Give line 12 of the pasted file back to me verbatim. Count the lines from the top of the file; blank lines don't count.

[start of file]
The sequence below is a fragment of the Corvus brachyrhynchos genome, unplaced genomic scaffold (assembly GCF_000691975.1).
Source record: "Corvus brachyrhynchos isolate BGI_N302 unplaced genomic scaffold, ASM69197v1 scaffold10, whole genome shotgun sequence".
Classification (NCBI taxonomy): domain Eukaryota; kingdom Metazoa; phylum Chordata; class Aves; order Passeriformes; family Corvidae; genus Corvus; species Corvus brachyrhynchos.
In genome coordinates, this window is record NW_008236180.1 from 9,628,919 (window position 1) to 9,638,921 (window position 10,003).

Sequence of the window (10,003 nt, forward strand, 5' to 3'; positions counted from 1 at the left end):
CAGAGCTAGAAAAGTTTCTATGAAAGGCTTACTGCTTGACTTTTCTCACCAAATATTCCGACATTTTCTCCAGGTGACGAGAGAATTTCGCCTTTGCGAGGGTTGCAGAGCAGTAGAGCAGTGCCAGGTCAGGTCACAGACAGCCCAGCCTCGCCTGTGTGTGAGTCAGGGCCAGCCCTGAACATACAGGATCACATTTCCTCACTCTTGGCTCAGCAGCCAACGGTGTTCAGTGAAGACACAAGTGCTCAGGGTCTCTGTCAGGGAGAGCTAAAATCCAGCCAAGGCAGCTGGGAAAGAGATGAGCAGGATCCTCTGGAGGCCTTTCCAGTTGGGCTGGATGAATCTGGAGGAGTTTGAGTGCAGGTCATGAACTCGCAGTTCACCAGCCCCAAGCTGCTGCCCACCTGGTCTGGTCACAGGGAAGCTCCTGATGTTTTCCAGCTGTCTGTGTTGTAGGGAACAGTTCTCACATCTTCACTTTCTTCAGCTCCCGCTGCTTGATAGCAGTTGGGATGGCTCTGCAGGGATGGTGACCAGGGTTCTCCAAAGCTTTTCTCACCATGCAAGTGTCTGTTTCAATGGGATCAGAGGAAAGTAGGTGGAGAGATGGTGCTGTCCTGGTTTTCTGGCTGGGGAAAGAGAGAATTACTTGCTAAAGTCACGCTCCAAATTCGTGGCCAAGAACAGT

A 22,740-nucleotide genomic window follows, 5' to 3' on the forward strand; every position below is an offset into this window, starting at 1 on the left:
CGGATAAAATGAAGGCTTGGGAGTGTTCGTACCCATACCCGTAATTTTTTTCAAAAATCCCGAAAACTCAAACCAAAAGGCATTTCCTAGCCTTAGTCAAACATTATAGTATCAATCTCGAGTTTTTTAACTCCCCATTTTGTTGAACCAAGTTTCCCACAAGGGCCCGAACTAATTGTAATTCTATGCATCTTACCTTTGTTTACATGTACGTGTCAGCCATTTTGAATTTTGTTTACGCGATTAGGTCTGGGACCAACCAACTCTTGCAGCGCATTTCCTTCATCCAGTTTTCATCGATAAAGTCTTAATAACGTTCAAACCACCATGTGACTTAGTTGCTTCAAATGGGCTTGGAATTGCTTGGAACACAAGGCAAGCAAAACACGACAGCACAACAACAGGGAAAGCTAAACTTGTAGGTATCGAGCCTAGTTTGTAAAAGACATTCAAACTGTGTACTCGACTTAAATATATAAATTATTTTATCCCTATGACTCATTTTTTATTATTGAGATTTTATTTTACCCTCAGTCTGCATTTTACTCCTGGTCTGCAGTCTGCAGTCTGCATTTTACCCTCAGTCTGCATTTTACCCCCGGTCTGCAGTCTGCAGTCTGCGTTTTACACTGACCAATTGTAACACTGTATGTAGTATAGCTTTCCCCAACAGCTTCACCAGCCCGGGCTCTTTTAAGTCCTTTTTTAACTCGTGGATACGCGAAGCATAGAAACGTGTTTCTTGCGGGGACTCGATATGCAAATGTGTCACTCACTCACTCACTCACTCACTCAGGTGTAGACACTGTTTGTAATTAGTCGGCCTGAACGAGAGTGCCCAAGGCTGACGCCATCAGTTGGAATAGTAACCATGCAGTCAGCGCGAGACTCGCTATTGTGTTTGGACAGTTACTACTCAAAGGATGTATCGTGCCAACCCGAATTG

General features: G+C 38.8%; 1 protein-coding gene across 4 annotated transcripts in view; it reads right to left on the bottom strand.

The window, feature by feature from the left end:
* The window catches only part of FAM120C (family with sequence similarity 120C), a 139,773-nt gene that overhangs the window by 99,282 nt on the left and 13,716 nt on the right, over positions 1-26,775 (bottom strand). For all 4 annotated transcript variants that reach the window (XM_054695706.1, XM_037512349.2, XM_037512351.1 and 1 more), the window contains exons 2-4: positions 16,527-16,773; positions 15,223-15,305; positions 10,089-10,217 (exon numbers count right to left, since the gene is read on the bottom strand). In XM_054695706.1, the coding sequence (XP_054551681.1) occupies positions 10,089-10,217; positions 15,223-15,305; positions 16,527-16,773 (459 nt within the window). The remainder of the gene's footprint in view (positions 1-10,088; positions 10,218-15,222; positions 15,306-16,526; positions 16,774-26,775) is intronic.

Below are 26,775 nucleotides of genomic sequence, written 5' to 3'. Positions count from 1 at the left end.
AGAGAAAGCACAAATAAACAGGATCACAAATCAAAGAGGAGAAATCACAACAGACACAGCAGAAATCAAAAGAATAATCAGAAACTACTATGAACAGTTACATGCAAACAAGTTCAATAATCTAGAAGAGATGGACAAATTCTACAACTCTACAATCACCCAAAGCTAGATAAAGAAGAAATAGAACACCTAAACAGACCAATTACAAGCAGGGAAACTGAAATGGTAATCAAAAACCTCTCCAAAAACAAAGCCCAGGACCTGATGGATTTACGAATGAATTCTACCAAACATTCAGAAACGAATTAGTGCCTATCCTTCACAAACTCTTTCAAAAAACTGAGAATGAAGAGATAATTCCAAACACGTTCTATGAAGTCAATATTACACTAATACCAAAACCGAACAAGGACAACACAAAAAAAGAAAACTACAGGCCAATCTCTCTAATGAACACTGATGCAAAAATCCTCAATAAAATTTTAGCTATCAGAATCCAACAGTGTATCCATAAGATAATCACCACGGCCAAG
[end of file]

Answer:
Below are 26,775 nucleotides of genomic sequence, written 5' to 3'. Positions count from 1 at the left end.